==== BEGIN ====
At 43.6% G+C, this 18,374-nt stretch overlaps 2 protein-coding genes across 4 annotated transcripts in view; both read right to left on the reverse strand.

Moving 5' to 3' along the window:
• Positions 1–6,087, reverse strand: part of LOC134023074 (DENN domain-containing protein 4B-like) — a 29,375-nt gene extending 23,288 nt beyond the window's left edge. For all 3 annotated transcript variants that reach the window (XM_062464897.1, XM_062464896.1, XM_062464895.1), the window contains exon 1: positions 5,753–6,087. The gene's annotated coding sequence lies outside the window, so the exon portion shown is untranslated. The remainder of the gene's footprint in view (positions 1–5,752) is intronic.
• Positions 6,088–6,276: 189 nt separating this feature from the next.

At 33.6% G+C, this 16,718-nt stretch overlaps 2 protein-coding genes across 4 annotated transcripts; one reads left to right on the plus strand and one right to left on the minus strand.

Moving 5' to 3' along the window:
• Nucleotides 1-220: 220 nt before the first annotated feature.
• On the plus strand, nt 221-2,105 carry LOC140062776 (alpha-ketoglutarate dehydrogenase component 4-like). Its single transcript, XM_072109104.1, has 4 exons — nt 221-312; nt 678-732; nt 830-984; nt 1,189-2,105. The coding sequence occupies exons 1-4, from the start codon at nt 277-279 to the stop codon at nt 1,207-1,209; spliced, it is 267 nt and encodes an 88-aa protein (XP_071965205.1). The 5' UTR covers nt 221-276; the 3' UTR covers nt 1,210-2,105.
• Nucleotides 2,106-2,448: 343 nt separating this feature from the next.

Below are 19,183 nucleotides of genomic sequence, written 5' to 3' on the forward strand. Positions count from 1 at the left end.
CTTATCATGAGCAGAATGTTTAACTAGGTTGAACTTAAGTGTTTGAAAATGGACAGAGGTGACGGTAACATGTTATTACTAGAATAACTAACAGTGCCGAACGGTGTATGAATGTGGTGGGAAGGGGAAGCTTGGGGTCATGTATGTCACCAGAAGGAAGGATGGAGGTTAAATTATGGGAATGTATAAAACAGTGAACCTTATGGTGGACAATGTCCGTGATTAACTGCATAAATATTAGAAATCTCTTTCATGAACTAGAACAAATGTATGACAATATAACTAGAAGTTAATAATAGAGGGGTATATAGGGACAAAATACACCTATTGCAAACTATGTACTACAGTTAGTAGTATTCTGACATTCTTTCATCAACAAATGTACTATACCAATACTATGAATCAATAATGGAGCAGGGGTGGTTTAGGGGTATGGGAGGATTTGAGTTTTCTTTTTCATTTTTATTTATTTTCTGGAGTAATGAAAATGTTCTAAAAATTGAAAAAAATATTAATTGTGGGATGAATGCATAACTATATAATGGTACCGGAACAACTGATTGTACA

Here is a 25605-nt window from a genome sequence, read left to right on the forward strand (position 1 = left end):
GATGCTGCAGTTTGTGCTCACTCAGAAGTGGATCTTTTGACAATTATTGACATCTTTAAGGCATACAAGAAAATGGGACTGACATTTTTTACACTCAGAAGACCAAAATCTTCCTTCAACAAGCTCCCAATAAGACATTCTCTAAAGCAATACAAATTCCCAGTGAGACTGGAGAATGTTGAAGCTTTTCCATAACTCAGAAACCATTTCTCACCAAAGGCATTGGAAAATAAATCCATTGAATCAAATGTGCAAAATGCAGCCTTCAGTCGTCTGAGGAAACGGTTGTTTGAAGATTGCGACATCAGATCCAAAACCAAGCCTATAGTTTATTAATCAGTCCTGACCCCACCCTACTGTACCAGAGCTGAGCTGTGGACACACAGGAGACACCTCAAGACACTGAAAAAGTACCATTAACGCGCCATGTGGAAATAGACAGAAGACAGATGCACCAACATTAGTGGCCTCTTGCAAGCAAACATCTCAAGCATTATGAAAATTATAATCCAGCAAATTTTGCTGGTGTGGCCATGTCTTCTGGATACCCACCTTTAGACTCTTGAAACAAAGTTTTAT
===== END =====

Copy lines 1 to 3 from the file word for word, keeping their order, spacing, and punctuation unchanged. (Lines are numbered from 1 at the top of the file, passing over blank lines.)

At 43.6% G+C, this 18,374-nt stretch overlaps 2 protein-coding genes across 4 annotated transcripts in view; both read right to left on the reverse strand.

Moving 5' to 3' along the window:
• Positions 1–6,087, reverse strand: part of LOC134023074 (DENN domain-containing protein 4B-like) — a 29,375-nt gene extending 23,288 nt beyond the window's left edge. For all 3 annotated transcript variants that reach the window (XM_062464897.1, XM_062464896.1, XM_062464895.1), the window contains exon 1: positions 5,753–6,087. The gene's annotated coding sequence lies outside the window, so the exon portion shown is untranslated. The remainder of the gene's footprint in view (positions 1–5,752) is intronic.